Big Data and Projects — What changes?

Data -- Picture of stock exchange tickers

Data -- Picture of stock exchange tickersI recently chaired an interesting webinar where Paul Gerrard of Gerrard Consulting spoke about ‘big data’.   Paul spoke about some interesting aspects relating to big data, but one particular item that resonated with me is the potential impact that an increased focus on big data analysis could have on projects.

 

Paul spoke about how the increased focus on data-driven decisions will lead to a renewed focus on organisations progressing smaller scale incremental changes to their systems and processes.  A focus on gathering insight, creating a hypothesis and testing that hypothesis.

 

This approach isn’t new – I’m sure that techniques like A/B testing and some of the statistical and continuous improvement techniques including DMAIC will be familiar to many readers.  Yet with many organisations now looking to embrace big data, it will be intriguing and interesting to see what this means for projects.

 

Here are five hypotheses of how it may impact projects in an organisation, and specifically what it might mean for the business analysis community and business analysts specifically.  However, I’d be extremely interested in hearing your views:

 

1.  More experimentation:  As Paul outlined in his webinar, organisations that employ big data solutions and use these to drive hypotheses and insight will almost certainly want to make smaller, more frequent incremental changes to their systems and processes.   This might mean that small change portfolios become more important; the ability to quickly implement and test a change becomes crucial.  Agility* becomes key and even more of a focus.  Business analysts will need to be closely tied into this process to assess the impact of those changes on the process, organisation, people, information & technology.   In many organisations,  this will be amplifying an existing pattern; the difference being that change becomes much more data driven, and a pattern of “plan/do/check the data” may become more normal. *And yes, I’ve said ‘agility’ not ‘agile’.  Let’s not open that can of worms just yet 🙂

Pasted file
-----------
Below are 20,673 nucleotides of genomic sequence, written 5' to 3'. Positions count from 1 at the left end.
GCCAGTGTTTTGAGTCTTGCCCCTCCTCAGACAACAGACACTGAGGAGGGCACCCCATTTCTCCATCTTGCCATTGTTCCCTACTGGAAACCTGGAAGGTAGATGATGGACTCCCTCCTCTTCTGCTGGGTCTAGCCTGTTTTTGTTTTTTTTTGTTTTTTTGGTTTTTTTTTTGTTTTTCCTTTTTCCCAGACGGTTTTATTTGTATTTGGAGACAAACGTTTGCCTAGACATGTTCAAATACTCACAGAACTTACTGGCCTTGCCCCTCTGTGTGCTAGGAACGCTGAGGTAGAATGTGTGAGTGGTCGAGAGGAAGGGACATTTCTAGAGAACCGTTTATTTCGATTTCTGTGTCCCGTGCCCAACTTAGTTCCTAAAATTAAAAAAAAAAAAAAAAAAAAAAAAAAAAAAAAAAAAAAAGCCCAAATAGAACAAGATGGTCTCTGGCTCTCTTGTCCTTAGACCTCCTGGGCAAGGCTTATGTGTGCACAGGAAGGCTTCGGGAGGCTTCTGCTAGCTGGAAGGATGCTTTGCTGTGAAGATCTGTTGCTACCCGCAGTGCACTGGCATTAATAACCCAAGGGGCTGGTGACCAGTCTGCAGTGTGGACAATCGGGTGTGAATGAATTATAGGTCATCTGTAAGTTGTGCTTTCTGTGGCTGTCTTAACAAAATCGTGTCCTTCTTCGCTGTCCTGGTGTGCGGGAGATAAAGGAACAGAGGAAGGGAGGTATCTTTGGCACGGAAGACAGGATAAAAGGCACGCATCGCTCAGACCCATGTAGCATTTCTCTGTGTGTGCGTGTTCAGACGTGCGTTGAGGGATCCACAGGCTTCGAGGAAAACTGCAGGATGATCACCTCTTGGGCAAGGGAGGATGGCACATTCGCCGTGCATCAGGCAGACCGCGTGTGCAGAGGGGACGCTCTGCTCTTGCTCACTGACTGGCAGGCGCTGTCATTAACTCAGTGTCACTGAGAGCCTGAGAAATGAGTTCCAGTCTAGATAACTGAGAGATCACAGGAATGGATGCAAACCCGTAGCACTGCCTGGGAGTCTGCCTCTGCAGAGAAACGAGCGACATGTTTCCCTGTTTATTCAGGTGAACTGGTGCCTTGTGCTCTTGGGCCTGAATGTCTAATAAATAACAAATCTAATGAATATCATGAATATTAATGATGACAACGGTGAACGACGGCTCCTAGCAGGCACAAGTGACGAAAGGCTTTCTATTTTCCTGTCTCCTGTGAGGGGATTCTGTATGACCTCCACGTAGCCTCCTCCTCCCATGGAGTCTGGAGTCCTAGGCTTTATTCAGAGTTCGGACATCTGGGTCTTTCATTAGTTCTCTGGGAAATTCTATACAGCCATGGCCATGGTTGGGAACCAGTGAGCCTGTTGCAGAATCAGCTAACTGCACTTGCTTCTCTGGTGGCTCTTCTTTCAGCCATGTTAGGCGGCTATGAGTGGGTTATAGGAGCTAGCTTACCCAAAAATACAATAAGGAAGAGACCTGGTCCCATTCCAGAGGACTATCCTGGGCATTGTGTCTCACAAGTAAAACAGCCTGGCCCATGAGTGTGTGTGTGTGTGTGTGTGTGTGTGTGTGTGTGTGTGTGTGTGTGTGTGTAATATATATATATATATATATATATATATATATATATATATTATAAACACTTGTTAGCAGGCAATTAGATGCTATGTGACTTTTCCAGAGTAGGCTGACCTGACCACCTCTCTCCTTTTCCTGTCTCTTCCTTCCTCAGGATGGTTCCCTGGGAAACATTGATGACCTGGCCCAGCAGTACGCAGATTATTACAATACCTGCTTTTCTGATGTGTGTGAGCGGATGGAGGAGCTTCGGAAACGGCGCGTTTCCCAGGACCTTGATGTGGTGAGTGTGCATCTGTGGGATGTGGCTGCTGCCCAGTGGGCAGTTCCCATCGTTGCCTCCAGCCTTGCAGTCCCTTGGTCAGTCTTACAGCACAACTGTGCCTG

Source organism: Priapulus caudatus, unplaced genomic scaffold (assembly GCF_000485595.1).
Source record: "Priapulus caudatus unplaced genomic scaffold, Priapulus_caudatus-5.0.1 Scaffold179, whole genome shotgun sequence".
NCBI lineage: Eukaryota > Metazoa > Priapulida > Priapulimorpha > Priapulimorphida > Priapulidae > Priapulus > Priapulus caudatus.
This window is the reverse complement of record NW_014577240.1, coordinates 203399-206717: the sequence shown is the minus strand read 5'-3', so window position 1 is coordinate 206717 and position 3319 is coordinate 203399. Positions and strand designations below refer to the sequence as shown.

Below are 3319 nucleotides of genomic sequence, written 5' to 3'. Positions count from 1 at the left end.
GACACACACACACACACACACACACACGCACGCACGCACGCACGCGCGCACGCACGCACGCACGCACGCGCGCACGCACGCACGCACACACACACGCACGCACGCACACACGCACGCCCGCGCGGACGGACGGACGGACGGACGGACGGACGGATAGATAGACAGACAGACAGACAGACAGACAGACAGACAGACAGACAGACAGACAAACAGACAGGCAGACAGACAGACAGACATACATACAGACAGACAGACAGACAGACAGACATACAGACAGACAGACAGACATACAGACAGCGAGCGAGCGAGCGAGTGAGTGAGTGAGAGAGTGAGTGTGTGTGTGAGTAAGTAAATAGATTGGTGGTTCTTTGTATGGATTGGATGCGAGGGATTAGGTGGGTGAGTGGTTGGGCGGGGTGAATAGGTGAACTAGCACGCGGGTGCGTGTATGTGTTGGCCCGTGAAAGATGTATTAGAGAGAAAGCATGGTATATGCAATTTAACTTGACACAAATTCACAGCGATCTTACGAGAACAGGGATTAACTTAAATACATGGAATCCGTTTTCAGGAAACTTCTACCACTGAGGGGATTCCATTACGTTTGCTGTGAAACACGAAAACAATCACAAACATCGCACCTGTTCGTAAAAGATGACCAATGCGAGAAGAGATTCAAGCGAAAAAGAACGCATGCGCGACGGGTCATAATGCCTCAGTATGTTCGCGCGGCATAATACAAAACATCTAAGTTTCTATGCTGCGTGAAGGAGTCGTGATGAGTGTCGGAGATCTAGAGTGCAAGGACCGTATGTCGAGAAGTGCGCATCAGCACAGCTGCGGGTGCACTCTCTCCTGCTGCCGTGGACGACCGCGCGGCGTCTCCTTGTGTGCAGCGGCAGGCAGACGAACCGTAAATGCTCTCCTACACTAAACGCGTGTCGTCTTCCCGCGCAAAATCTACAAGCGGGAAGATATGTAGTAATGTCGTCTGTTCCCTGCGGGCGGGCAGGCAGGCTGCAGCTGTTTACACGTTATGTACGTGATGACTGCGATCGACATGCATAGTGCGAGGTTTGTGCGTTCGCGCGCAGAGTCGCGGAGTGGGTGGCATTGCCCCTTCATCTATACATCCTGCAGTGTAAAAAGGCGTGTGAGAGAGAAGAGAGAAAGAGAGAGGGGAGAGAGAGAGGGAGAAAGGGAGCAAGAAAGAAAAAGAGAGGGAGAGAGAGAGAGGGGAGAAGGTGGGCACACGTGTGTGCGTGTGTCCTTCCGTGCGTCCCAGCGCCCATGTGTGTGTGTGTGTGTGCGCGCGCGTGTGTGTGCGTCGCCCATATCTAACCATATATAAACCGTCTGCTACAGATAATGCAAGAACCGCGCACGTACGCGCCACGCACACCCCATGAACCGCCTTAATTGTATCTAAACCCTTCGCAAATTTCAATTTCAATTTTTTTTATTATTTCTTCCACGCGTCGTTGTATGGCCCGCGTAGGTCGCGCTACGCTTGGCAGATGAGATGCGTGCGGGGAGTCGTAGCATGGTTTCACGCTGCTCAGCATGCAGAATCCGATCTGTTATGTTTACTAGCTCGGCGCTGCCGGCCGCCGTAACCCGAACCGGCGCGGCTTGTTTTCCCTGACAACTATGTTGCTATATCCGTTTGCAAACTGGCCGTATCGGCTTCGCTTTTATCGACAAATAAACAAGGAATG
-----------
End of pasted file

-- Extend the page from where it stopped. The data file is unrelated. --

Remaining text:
2. A need for discipline to avoid the ‘knee jerk’:  When data flows so quickly (velocity) and changes so often, it would be extremely easy to confuse correlation with causation.  The rise of the occupation of data scientist would, one would hope, help to avoid this.  However, involvement of the business analysis discipline more generally will become key.  Data needs to be interpreted so it becomes actionable and it needs to be read in its strategic context.  It’ll be important not to miss the ‘wood for the trees’, and current underlying business analysis practices will be as relevant as ever.

 

3. Not every project will be (or should be) in response to big data:  There will still be significant, strategic projects that aren’t just in response to insight from big data.   There will still be projects where minimising risk (as opposed to agility) are more important.  There will still be plan-driven, waterfall projects.  There will still be infrastructure upgrades, new project launches, launching into new markets and new process, system and organisational changes that aren’t just based on insight from big data.

 

4. Relationships and “soft skills” will be just as important as ever:  Data will never, ever, ever remove the need for soft skills and the ability to build rapport and liaise with senior board-level stakeholders.   Project practitioners including BAs will continue to need these skills, and will still need to navigate the labyrinth of politics that exists in many organisations!

 

5. Systems thinking and a holistic view remain crucial:  Assessing data, hypothesis and insight in the context of the overall business system – comprising of people, process, organisation, technology, values, culture, climate and so on remains a crucial factor.  Finding the ‘root cause’ of problems is as important as ever, and understanding problems, opportunities and impacts holistically is key.

 

So what is your view.  How will the uptake of ‘big data’ change the project world?  What will it mean for the role of BA, PM, Tester, Sponsor?  I’d love to hear from you, please go ahead and add a comment below, and if you like my blogplease subscribe.

 

If you didn’t see Paul’s webinar, you can view a recording on the IIBA UK SlideShare site

 

 


About the author:

Adrian Reed is Principal Consultant at Blackmetric Business Solutions, an organisation that offers Business Analysis consulting and training solutions. Adrian is a keen advocate of the analysis profession, and is constantly looking for ways of promoting the value that good analsis can bring.

To find out more about the training and consulting services offered at Blackmetric, please visit www.blackmetric.com

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